Rethink Robotics' Baxter, which the company markets as a "safe, flexible, affordable alternative to outsourced labor and fixed automation."

Rethink Robotics' Baxter, which the company markets as a "safe, flexible, affordable alternative to outsourced labor and fixed automation."

Don't worry about robots stealing your job.

I know, you've heard that idea from the newspop-science books and science fiction.

But don't hand over your company car to Watson quite yet, argues James Bessen, an economist and author of Learning by Doing: The Real Connection between Innovation, Wages, and Wealth.

Bessen points out that the challenge we face today isn’t particularly new.

“The story of having tremendous new technology and at the same time, stagnant wages and growing inequality — it was true during the Industrial Revolution and it was true during the electrification period in the early 20th century. I don’t think what’s going on today is exactly like what happened back then, but I think the underlying reasons and challenges are the same.”

Consider one of the defining machines of the Industrial Revolution: the power loom. When it was first invented in the late 1700s, it could double the cotton output of a weaver. And after a century of improvements, it increased the amount of cotton a single worker could produce 50-fold.

It seems logical that this invention would slash the number of weavers in the textile industry, but, surprisingly, weavers actually increased during the industrial revolution. Bessen points out that because the process was automated, factories were able to produce much cheaper textiles, which increased demand, and thus, increased the need for weavers.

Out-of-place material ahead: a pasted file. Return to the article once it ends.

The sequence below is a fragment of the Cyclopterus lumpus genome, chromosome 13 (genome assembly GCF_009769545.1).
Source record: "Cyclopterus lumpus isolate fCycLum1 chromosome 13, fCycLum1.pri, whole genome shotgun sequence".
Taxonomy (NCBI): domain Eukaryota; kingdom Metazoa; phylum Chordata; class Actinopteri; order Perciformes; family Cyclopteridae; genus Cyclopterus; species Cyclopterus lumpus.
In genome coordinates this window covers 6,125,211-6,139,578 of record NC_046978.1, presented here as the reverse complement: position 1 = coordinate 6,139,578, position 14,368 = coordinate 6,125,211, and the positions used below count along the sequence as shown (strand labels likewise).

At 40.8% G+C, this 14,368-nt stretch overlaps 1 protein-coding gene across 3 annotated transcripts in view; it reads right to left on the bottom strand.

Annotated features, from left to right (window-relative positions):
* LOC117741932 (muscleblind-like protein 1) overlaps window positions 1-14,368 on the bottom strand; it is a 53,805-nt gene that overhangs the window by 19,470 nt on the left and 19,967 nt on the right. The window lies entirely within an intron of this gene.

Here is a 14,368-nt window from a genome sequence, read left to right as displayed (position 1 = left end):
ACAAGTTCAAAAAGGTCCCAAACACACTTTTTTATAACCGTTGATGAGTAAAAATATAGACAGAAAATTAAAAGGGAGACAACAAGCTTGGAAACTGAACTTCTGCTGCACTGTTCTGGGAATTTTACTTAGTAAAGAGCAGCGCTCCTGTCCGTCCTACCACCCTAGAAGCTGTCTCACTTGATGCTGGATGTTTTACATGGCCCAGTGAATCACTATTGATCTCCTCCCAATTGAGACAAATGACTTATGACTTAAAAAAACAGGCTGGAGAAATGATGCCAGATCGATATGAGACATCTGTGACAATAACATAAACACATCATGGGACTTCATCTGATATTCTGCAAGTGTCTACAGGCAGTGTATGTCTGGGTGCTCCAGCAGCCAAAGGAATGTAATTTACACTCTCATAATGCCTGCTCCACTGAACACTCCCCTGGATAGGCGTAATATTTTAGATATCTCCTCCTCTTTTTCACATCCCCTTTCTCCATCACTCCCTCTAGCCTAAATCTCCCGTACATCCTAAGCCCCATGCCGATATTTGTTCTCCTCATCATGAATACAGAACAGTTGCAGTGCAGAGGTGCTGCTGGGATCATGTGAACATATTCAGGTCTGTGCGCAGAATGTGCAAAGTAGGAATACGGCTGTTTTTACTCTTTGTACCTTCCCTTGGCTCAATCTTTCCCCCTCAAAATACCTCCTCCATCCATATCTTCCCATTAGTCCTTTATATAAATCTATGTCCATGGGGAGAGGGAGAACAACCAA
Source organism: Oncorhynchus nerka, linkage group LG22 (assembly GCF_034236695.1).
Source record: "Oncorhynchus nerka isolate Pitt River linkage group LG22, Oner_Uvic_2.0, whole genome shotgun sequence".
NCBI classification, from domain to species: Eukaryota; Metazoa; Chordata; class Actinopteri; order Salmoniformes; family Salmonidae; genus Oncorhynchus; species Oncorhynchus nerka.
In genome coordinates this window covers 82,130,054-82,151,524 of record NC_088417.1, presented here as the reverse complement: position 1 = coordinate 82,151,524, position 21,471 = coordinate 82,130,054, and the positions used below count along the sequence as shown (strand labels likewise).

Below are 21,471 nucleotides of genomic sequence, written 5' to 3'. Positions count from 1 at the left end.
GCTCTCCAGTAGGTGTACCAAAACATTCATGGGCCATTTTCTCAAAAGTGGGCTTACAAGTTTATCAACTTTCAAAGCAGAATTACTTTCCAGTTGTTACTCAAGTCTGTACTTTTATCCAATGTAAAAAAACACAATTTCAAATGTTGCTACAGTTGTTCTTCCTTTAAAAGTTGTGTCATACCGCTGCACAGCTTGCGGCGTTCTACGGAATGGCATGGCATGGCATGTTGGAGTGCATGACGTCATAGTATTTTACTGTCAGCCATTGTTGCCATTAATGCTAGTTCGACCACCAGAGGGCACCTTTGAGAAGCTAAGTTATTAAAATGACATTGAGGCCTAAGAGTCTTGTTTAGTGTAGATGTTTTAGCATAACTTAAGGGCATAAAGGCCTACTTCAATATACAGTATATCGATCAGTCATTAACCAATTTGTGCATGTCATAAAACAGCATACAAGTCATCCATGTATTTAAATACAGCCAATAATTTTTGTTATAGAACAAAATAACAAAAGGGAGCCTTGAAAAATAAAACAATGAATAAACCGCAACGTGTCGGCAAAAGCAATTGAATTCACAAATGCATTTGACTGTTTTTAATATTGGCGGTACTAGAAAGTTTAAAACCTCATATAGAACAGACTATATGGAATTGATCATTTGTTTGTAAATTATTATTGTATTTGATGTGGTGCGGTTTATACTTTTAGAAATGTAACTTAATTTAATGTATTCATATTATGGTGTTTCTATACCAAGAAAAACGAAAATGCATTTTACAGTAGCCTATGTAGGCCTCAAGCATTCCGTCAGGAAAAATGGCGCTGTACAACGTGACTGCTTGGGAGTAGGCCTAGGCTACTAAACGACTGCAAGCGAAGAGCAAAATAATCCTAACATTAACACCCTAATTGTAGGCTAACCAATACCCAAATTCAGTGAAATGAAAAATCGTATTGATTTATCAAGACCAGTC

He argues that disruptive technology isn’t always just a job-killer, but that it can also open up new jobs that require new skills, or radically alter jobs that already exist.

Bessen believes that the best and most talented workers can adapt fairly easily to this new world:

“They’ll teach themselves the latest techniques, the latest standards. The average worker though, lags behind. So you see a widening gap where the top 10 percent are doing very well, but the wages for the median workers are not. And in a sense, it’s because the median worker doesn’t have the skills that are needed today. There’s a mismatch.”

The challenge of adapting to new technology, in Bessen’s mind, is to make sure that all workers have the chance to acquire the new skills they’ll need to become part of a changing economy. He thinks that employers, educational institutions, and government all have a role to play in this.

But Bessen is optimistic about our place in an increasingly technologically-driven economy. He views the healthcare sector as a possible window into our future, with tech enabling mid-skill workers such as nurse practitioners and technicians to take over some tasks that were previously the realm of high-skill workers like doctors and dentists. “[We’re] seeing people without a whole lot of education ... going into jobs, learning valuable skills that relate to new technology on the job. And not only is their pay going up, employment is going up.”

Bessen doesn’t discount the risk involved, and is quick to point out that as computers create those opportunities, they’re also destroying others. But he’s hopeful that the pattern can spread. After all, look at the big picture:

“Over the last 200 years, technology’s been responsible for a tenfold increase in the pay of the average worker. That’s huge.”

This story first aired as an interview on PRI's Innovation Hub.

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